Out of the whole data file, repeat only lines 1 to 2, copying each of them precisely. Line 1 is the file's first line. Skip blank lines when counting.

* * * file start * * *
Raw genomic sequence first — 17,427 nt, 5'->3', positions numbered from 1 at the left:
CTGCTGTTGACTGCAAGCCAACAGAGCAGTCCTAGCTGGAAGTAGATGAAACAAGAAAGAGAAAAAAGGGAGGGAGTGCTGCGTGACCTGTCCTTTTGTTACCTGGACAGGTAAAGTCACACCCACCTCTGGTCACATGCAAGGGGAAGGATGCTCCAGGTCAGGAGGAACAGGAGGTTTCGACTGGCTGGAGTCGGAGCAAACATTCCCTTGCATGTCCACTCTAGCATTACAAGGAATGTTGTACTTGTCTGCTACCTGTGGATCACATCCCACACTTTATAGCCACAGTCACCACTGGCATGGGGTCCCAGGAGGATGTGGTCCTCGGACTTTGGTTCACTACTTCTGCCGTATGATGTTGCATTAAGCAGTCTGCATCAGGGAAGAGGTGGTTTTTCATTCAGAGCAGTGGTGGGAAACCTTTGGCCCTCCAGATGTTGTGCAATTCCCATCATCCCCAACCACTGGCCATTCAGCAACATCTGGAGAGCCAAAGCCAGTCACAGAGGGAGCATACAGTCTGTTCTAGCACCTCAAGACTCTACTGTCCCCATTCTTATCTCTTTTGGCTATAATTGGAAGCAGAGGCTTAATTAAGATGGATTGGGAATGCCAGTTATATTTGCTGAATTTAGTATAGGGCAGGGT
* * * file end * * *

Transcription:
Raw genomic sequence first — 17,427 nt, 5'->3', positions numbered from 1 at the left:
CTGCTGTTGACTGCAAGCCAACAGAGCAGTCCTAGCTGGAAGTAGATGAAACAAGAAAGAGAAAAAAGGGAGGGAGTGCTGCGTGACCTGTCCTTTTGTTACCTGGACAGGTAAAGTCACACCCACCTCTGGTCACATGCAAGGGGAAGGATGCTCCAGGTCAGGAGGAACAGGAGGTTTCGACTGGCTGGAGTCGGAGCAAACATTCCCTTGCATGTCCACTCTAGCATTACAAGGAATGTTGTACTTGTCTGCTACCTGTGGATCACATCCCACACTTTATAGCCACAGTCACCACTGGCATGGGGTCCCAGGAGGATGTGGTCCTCGGACTTTGGTTCACTACTTCTGCCGTATGATGTTGCATTAAGCAGTCTGCATCAGGGAAGAGGTGGTTTTTCATTCAGAGCAGTGGTGGGAAACCTTTGGCCCTCCAGATGTTGTGCAATTCCCATCATCCCCAACCACTGGCCATTCAGCAACATCTGGAGAGCCAAAGCCAGTCACAGAGGGAGCATACAGTCTGTTCTAGCACCTCAAGACTCTACTGTCCCCATTCTTATCTCTTTTGGCTATAATTGGAAGCAGAGGCTTAATTAAGATGGATTGGGAATGCCAGTTATATTTGCTGAATTTAGTATAGGGCAGGGT